Two stories of indigenous life on either side of the Tasman show how institutional racism works to maintain oppression, something Pope Francis rails against in Laudato Si’. The 2015 encyclical does not use the word “racism” but it is implied, as Sr Karen Donahue suggests, in the Pope’s critique of the neo-liberal economic system which fails to take account of its impact on humanity and the environment. See for example, LS #56.
“No public figure of the Pope’s stature has offered such a scathing critique of neoliberal capitalism, the economic system that dominates the world today and which puts financial gain above all other considerations.”
Meanwhile through Caritas Aotearoa New Zealand we are presented with an insight into how charity and justice work. They travel together as different sides of the same coin. The Brazilian archbishop Helder Camara is reported as saying, “When I give food to the poor, they call me a saint. When I ask why they are poor, they call me a communist.” Caritas Aotearoa NZ knows the importance of backing up its emergency aid with practical, longer-term help. When Tonga suffered under Cyclone Gita’s devastation in February, Caritas was ready with an emergency response.
But below we can read of Caritas’ efforts to work with the Tongans for sustained improvements in their living environment. An account of using solar power panels to create a more reliable power supply shows the importance of looking for longer term solutions. Caritas is also raising the profile of climate change, which is a well-documented bogey in the rise in ever increasing cyclonic devastation, by supporting government initiatives.
Helder Camara’s point about being called a communist refers to the difficulty in challenging institutions of government and society that often maintain people in poverty. Social Justice work can make one feel uncomfortable in many ways. This is why folk sainthood comes with being kind to the poor but not necessarily when questions are asked about global practices that affect the disadvantaged.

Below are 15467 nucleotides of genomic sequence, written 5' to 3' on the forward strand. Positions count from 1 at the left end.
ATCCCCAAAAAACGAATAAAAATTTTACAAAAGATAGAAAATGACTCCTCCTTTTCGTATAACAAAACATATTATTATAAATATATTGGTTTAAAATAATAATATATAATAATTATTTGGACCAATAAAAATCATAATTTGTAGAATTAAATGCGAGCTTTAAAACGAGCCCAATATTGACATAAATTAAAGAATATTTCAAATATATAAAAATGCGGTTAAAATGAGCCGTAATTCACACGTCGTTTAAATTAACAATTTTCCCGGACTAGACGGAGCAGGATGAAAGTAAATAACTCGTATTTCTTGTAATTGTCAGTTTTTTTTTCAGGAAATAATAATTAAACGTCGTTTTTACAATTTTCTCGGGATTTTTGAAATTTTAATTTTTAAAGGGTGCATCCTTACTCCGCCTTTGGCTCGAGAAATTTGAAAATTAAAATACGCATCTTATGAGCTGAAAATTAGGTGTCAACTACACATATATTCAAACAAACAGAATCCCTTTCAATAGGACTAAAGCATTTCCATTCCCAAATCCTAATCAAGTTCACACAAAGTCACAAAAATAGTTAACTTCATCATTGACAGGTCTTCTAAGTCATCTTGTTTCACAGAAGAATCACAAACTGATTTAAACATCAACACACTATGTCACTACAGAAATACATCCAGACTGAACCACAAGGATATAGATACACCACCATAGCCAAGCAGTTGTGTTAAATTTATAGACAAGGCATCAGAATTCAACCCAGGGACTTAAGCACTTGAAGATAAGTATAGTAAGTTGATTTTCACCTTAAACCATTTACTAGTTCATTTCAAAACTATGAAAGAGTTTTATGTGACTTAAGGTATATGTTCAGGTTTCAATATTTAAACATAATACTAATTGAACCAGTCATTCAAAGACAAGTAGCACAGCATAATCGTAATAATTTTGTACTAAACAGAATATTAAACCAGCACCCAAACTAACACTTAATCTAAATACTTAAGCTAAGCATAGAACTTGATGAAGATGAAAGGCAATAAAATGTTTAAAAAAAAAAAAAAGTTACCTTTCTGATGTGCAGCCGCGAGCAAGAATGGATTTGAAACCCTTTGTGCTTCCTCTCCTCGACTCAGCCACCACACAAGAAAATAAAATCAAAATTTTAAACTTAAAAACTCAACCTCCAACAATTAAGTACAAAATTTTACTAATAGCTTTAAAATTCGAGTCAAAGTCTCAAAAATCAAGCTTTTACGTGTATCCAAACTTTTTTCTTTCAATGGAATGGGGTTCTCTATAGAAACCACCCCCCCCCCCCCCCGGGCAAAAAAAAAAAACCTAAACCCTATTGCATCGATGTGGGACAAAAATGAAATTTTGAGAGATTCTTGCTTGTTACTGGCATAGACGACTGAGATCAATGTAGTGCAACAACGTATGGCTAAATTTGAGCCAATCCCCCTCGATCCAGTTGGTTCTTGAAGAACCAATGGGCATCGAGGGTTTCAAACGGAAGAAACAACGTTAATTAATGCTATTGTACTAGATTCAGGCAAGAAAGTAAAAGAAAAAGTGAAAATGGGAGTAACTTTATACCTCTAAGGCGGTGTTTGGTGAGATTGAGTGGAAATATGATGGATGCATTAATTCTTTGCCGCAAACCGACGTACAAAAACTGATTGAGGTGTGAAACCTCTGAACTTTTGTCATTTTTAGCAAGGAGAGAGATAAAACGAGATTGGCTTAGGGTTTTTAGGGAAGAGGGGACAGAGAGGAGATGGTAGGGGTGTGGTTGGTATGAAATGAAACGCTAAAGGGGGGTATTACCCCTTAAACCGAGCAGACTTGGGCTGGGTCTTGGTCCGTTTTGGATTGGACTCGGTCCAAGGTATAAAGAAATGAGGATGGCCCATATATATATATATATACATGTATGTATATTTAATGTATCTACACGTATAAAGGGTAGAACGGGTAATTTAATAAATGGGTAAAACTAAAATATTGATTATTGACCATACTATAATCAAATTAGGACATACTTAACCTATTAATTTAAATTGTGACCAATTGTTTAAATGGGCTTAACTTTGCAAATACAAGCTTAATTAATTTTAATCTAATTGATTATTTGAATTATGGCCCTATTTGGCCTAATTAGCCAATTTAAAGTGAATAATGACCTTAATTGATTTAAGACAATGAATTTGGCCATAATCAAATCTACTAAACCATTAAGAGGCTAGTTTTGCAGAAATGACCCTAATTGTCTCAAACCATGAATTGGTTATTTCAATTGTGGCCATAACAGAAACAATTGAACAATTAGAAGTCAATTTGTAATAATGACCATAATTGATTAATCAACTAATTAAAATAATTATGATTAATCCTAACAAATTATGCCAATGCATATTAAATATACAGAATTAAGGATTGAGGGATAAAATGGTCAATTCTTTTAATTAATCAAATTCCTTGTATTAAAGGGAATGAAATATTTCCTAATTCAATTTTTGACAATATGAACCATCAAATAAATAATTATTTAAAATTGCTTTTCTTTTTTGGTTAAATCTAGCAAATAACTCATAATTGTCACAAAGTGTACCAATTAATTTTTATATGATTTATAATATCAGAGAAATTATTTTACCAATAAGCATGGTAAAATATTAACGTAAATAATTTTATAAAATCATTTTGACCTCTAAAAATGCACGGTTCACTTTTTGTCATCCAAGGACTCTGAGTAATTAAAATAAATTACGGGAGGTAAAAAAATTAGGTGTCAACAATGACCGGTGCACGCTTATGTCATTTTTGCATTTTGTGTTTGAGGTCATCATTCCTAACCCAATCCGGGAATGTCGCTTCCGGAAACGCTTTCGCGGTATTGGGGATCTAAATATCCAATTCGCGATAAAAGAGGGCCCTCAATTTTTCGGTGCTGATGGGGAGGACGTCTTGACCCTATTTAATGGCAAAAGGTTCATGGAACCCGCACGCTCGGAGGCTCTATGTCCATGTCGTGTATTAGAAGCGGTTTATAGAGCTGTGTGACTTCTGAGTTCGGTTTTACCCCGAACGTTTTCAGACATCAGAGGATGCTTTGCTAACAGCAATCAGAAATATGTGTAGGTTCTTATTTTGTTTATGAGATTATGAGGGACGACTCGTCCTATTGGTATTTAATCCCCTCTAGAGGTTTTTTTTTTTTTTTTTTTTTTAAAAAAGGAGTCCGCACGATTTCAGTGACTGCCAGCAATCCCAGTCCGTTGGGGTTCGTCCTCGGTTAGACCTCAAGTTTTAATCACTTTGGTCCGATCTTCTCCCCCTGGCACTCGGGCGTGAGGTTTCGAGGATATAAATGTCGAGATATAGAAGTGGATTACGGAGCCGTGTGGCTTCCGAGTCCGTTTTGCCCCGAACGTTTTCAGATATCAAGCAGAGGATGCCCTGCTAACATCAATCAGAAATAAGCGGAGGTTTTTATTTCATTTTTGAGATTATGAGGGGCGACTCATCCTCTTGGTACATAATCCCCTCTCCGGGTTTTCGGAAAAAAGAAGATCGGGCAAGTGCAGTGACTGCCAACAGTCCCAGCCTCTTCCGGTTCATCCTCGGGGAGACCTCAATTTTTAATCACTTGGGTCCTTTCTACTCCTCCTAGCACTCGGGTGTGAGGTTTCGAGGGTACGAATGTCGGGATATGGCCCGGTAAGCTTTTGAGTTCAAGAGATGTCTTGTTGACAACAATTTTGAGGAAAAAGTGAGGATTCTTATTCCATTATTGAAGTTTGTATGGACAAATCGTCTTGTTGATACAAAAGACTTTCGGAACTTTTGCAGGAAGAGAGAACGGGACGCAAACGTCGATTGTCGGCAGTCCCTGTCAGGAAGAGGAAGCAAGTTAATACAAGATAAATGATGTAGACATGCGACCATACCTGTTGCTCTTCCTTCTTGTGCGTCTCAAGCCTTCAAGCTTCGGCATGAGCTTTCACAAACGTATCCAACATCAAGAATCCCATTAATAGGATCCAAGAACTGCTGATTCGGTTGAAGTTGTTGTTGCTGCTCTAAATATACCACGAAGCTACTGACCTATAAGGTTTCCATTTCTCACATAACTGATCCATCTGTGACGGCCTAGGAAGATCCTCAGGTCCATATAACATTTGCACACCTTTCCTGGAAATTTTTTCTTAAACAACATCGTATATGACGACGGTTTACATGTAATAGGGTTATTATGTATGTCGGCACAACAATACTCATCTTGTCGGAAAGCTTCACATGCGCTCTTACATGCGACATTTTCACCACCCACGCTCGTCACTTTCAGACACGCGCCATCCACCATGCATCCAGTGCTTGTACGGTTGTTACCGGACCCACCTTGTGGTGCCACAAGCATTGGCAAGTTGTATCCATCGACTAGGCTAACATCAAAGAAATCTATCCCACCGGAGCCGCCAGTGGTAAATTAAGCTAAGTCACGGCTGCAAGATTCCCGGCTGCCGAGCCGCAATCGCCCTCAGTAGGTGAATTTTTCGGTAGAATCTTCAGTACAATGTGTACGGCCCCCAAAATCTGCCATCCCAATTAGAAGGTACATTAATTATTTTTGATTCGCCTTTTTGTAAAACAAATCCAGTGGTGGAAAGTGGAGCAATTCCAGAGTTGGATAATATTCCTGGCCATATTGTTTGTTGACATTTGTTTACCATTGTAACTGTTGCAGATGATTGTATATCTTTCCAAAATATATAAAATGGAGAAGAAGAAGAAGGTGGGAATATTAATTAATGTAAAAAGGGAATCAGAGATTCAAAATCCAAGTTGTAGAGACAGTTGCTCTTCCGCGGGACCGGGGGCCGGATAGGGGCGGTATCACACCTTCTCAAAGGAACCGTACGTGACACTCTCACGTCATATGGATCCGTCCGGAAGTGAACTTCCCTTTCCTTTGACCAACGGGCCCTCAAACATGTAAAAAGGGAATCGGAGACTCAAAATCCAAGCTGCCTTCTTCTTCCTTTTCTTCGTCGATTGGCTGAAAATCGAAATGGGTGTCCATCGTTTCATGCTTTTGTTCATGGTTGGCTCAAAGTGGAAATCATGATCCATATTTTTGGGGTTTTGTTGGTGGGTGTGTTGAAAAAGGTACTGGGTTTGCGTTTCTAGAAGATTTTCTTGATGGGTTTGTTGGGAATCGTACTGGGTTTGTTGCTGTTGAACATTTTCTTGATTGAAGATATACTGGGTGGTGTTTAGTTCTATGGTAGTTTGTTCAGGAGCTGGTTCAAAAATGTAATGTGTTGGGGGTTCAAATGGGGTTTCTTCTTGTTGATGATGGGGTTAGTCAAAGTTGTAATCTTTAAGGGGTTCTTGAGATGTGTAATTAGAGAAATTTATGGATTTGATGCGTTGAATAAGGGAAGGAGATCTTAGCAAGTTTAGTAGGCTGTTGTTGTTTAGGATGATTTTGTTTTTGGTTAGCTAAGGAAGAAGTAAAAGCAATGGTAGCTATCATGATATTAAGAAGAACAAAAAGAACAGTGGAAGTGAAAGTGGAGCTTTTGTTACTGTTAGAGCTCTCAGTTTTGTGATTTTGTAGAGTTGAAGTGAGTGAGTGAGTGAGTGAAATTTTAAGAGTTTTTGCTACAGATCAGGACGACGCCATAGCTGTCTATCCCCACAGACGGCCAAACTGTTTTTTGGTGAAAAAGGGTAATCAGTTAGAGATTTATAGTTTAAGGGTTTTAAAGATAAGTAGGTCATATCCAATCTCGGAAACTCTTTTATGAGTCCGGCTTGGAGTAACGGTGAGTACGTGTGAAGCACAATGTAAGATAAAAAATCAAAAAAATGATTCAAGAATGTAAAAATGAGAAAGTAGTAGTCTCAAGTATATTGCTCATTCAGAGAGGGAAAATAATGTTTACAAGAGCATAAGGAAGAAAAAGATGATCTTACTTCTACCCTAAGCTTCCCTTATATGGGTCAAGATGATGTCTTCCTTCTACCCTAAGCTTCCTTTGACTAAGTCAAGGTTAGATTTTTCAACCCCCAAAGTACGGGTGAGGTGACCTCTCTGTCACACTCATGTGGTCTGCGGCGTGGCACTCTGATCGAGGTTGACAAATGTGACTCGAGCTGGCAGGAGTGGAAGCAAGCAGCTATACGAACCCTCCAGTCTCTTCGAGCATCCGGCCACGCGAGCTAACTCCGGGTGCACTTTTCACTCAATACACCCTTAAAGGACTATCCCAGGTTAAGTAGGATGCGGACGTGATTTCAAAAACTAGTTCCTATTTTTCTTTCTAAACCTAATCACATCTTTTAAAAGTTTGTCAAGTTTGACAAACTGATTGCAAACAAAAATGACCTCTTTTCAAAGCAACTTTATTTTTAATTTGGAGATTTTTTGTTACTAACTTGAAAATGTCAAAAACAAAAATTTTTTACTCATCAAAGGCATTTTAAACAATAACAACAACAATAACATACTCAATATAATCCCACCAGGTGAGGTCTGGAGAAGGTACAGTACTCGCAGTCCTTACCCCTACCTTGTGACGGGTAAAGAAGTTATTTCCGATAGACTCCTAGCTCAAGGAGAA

Nevertheless, Pope Francis and his predecessors back to the first “social” encyclical of Pope Leo XIII, Rerum Novarum 1891, have critiqued changes in social conditions. The world had seen some 80 years of Industrial Revolution when small cottage industries were replaced by machines in factories. There followed in 1848 a series of political upheavals in Europe. These were aimed at removing old monarchical structures and creating independent national states. Rerum Novarum, on the relationship between capital and labour, began a tradition of the Church looking at what was happening in society from the human perspective through the lens of scripture.
A close reading of these documents with the guidance of, for example, the analysis Sandie Cornish gives on her website https://social-spirituality.net/ rewards with an understanding of what the Church meant by naming its Vatican II document Gaudium et spes (the church in the modern world).